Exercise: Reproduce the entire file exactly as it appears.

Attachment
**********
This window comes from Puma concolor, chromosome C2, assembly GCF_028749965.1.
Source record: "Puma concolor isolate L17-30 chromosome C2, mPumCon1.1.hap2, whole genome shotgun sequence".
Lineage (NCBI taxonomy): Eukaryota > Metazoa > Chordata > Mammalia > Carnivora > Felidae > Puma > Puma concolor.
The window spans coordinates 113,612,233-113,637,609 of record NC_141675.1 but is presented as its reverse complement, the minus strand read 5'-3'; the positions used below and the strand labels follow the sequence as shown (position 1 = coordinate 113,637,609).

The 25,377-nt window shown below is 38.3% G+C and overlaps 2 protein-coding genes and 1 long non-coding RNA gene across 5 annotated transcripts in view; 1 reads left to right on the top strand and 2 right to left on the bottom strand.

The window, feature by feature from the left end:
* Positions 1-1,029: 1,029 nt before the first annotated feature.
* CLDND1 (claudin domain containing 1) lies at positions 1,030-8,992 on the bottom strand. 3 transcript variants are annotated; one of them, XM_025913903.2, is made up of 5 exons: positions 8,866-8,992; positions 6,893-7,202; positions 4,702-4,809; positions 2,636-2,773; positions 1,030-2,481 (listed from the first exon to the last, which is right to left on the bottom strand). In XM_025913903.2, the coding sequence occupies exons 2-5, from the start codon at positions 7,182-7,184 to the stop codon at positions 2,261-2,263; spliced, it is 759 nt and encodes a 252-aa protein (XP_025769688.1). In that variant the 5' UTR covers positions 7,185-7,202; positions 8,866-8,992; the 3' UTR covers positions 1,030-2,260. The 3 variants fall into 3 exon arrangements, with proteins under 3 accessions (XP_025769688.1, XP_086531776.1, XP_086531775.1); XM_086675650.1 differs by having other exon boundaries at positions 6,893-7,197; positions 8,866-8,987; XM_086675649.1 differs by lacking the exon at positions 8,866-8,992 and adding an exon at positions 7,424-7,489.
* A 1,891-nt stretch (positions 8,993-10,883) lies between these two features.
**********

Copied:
This window comes from Puma concolor, chromosome C2, assembly GCF_028749965.1.
Source record: "Puma concolor isolate L17-30 chromosome C2, mPumCon1.1.hap2, whole genome shotgun sequence".
Lineage (NCBI taxonomy): Eukaryota > Metazoa > Chordata > Mammalia > Carnivora > Felidae > Puma > Puma concolor.
The window spans coordinates 113,612,233-113,637,609 of record NC_141675.1 but is presented as its reverse complement, the minus strand read 5'-3'; the positions used below and the strand labels follow the sequence as shown (position 1 = coordinate 113,637,609).

The 25,377-nt window shown below is 38.3% G+C and overlaps 2 protein-coding genes and 1 long non-coding RNA gene across 5 annotated transcripts in view; 1 reads left to right on the top strand and 2 right to left on the bottom strand.

The window, feature by feature from the left end:
* Positions 1-1,029: 1,029 nt before the first annotated feature.
* CLDND1 (claudin domain containing 1) lies at positions 1,030-8,992 on the bottom strand. 3 transcript variants are annotated; one of them, XM_025913903.2, is made up of 5 exons: positions 8,866-8,992; positions 6,893-7,202; positions 4,702-4,809; positions 2,636-2,773; positions 1,030-2,481 (listed from the first exon to the last, which is right to left on the bottom strand). In XM_025913903.2, the coding sequence occupies exons 2-5, from the start codon at positions 7,182-7,184 to the stop codon at positions 2,261-2,263; spliced, it is 759 nt and encodes a 252-aa protein (XP_025769688.1). In that variant the 5' UTR covers positions 7,185-7,202; positions 8,866-8,992; the 3' UTR covers positions 1,030-2,260. The 3 variants fall into 3 exon arrangements, with proteins under 3 accessions (XP_025769688.1, XP_086531776.1, XP_086531775.1); XM_086675650.1 differs by having other exon boundaries at positions 6,893-7,197; positions 8,866-8,987; XM_086675649.1 differs by lacking the exon at positions 8,866-8,992 and adding an exon at positions 7,424-7,489.
* A 1,891-nt stretch (positions 8,993-10,883) lies between these two features.